TORONTO - Canadian actor Kevin Durand often plays menacing characters, from mercenary Martin Keamy on "Lost," to a bullying former boxer in the film "Real Steel," and a bank robber in the new Canadian drama "Edwin Boyd: Citizen Gangster."
Onscreen and off, he is a towering presence, standing at six foot six with self-described "lumberjack genetics" and "snow shoes for feet."
Durand is also soft-spoken, humble and goofy, as evidenced when he launched into fast-paced rhyme at the start of a recent interview.
He rapped while growing up as an only child in Thunder Bay, Ont., where he played hockey until he realized acting was his true passion.
"I was constantly searching for venues (to perform) in Thunder Bay," he recalled this week in Toronto, one of three Canadian cities in which "Edwin Boyd: Citizen Gangster" opened Friday (the others are Vancouver and Montreal).
"I was rapping at the roller rink on Saturdays and they were sneaking me into the Landmark Inn in Thunder Bay when I was 14, into the back door, handing me a 50 (dollar bill), and I would make the adults laugh onstage.
"I remember my girlfriend at the time, I was 15, her mom walked in (to the roller rink) and I was going, 'The roof, the roof, the roof is on fire,' and then threw out more curses than a witch can throw at you," he added with a laugh.
"I wasn't her favourite."
Durand also recalled being in his bathroom at home for hours on end, standing in front of the mirror to try out new facial expressions and voices for his future acting career.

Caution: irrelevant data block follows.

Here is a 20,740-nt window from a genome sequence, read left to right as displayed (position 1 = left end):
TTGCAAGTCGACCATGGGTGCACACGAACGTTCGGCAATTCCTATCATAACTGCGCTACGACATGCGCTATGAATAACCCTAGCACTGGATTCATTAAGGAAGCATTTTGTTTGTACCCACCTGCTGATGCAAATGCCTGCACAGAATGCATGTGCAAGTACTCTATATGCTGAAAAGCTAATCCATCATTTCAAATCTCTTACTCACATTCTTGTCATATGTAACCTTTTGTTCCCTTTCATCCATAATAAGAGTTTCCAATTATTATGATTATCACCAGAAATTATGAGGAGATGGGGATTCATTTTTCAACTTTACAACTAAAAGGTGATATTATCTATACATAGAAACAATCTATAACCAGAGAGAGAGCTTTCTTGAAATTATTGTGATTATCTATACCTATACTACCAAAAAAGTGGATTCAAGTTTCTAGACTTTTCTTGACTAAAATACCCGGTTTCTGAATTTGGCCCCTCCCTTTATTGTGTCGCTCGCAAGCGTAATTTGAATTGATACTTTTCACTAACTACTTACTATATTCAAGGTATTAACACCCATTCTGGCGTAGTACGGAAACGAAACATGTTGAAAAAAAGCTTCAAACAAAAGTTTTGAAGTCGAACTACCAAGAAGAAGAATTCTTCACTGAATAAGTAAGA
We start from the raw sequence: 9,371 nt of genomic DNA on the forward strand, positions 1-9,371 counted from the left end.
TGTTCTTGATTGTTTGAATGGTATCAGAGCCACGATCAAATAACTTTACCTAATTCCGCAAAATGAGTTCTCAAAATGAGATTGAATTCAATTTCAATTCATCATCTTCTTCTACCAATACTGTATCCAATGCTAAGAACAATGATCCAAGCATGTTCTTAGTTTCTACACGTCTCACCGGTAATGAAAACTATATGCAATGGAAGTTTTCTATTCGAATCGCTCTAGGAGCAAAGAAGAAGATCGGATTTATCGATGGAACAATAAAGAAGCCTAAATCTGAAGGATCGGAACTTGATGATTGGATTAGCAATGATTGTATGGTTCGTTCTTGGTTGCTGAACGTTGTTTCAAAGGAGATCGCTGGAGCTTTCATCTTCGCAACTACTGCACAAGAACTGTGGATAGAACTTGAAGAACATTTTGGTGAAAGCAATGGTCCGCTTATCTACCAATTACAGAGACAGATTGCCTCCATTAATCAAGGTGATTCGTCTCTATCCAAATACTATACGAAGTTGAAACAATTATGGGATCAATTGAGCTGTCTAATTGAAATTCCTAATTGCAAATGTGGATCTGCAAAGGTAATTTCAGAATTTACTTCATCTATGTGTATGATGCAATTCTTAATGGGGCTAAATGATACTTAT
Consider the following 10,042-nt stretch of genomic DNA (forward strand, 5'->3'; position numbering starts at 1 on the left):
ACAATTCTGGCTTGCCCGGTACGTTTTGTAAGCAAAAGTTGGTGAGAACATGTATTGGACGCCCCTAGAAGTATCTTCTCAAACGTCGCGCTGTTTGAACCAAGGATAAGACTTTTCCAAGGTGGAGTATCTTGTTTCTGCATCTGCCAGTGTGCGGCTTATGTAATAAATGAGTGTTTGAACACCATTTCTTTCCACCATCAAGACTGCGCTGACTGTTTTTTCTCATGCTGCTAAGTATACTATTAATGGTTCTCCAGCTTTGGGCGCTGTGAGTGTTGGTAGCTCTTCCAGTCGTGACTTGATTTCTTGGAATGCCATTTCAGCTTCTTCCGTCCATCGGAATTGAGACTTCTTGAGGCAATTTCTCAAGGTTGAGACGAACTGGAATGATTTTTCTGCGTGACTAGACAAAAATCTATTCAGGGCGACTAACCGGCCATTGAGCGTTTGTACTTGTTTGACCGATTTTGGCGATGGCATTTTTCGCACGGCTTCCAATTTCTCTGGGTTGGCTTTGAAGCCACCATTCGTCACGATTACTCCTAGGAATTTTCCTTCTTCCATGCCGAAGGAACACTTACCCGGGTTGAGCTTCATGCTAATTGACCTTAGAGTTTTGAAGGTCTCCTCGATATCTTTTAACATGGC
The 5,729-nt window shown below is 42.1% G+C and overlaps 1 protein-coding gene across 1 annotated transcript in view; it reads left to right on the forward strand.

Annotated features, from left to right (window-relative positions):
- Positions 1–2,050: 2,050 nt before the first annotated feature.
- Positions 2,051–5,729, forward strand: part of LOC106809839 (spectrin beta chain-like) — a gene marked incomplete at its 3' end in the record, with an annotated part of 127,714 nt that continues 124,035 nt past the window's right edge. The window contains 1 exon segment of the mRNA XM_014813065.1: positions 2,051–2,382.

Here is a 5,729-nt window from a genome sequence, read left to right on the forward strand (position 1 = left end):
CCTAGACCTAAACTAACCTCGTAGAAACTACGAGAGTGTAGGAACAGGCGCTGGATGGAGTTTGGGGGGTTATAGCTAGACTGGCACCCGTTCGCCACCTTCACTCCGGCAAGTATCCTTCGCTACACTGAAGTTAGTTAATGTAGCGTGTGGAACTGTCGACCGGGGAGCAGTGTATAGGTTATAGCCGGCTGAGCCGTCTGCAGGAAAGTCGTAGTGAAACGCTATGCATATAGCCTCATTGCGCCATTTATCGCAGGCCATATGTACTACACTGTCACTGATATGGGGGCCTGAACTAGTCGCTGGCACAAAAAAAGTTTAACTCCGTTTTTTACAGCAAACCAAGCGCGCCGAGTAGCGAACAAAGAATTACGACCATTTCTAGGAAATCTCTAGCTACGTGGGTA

As the true story in the Genie-nominated "Edwin Boyd: Citizen Gangster" shows, Boyd (Scott Speedman) also relished acting out in front of the mirror as he applied makeup for his bank-heist disguise in Toronto from 1949 to '52.
A Second World War veteran and wannabe actor, Boyd at first resorted to robbing banks out of desperation so he could provide for his two children and wife, Doreen (Kelly Reilly).
But the dashing and charismatic bandit came to love the rush and fame that came with the crimes he committed with Lenny Jackson (Durand) and Val Kozak (Joseph Cross); the gang became so bold they broke out of the city's Don Jail twice.
Toronto filmmaker Nathan Morlando wrote and directed "Citizen Gangster," and shot it in February 2011 in Sault Ste Marie, Ont. It debuted at last September's Toronto International Film Festival.
Durand said he didn't know about the Boyd gang growing up, but learned about them through research and from his uncle after signing on to the film.
"He knew of him and the folklore and the legend of these guys, and it was really cool to see the way that he talked about them; it was this childlike fascination," said Los Angeles-based Durand, 38, whose other film credits include "3:10 to Yuma" and "Robin Hood."
"He would hide in the basement and he would be scared that the Boyd gang was going to come and break into their house and steal everything and kill them. I was like, 'Wow, that's really intense,' because I didn't see them like that at all."
Durand can next be seen in David Cronenberg's film "Cosmopolis," due out June 8, as well as the upcoming films "Resident Evil: Retribution" and "Dark Was the Night."
"I've been really lucky," he said. "I think the whole idea for me (moving) to California was just to help me elevate to a point where I could have filmmakers like Cronenberg and Nathan Morlando know who I was, to create a body of work that would hopefully attract amazing artists like that. So it helped."